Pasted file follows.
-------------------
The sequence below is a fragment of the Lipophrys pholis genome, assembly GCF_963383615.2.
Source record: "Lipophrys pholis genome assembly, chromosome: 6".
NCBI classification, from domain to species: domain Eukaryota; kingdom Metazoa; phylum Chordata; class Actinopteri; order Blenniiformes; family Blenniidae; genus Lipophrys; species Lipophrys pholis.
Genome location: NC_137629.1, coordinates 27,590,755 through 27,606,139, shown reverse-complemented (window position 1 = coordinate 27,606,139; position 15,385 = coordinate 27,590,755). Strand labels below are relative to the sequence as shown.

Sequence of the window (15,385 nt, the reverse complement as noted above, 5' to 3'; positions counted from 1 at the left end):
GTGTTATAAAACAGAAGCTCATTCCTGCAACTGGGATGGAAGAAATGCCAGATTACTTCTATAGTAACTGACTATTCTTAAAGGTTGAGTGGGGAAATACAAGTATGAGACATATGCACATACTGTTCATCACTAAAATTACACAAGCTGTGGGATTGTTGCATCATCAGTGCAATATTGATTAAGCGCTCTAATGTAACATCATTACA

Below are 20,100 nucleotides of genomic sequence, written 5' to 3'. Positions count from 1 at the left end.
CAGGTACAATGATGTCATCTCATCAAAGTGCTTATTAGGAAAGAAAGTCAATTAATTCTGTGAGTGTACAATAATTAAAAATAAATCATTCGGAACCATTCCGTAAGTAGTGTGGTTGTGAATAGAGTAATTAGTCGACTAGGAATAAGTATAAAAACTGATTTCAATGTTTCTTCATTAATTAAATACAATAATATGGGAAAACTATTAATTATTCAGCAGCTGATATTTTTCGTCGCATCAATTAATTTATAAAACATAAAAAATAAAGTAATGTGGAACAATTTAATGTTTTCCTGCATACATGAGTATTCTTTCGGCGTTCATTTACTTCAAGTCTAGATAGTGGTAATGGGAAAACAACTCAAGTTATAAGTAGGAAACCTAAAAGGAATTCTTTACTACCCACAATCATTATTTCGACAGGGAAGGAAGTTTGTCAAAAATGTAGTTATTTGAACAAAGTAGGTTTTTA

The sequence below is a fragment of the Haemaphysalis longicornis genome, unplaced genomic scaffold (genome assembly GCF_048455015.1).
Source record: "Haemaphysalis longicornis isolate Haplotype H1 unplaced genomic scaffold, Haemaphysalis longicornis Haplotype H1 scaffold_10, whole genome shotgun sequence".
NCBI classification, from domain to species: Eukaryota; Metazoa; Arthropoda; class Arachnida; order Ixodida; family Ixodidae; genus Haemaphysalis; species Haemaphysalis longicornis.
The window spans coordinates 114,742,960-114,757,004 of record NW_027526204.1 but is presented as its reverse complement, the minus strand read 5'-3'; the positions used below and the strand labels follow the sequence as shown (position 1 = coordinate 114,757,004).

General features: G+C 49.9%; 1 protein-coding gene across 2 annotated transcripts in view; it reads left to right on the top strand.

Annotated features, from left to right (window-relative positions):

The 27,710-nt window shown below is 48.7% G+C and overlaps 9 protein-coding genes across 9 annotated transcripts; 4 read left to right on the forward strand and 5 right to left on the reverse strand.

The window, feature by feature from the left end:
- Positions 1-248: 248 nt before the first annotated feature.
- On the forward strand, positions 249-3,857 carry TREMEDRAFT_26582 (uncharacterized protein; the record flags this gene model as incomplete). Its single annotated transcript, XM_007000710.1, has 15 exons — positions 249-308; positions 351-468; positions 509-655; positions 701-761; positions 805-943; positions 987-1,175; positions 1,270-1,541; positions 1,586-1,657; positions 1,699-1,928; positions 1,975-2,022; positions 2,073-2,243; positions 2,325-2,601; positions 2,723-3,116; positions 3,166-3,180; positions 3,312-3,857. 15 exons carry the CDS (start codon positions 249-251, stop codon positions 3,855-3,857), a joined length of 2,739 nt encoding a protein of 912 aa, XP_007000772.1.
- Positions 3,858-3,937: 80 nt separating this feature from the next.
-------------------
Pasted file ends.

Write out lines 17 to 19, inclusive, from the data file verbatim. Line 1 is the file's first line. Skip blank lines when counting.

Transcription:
- Positions 1-248: 248 nt before the first annotated feature.
- On the forward strand, positions 249-3,857 carry TREMEDRAFT_26582 (uncharacterized protein; the record flags this gene model as incomplete). Its single annotated transcript, XM_007000710.1, has 15 exons — positions 249-308; positions 351-468; positions 509-655; positions 701-761; positions 805-943; positions 987-1,175; positions 1,270-1,541; positions 1,586-1,657; positions 1,699-1,928; positions 1,975-2,022; positions 2,073-2,243; positions 2,325-2,601; positions 2,723-3,116; positions 3,166-3,180; positions 3,312-3,857. 15 exons carry the CDS (start codon positions 249-251, stop codon positions 3,855-3,857), a joined length of 2,739 nt encoding a protein of 912 aa, XP_007000772.1.
- Positions 3,858-3,937: 80 nt separating this feature from the next.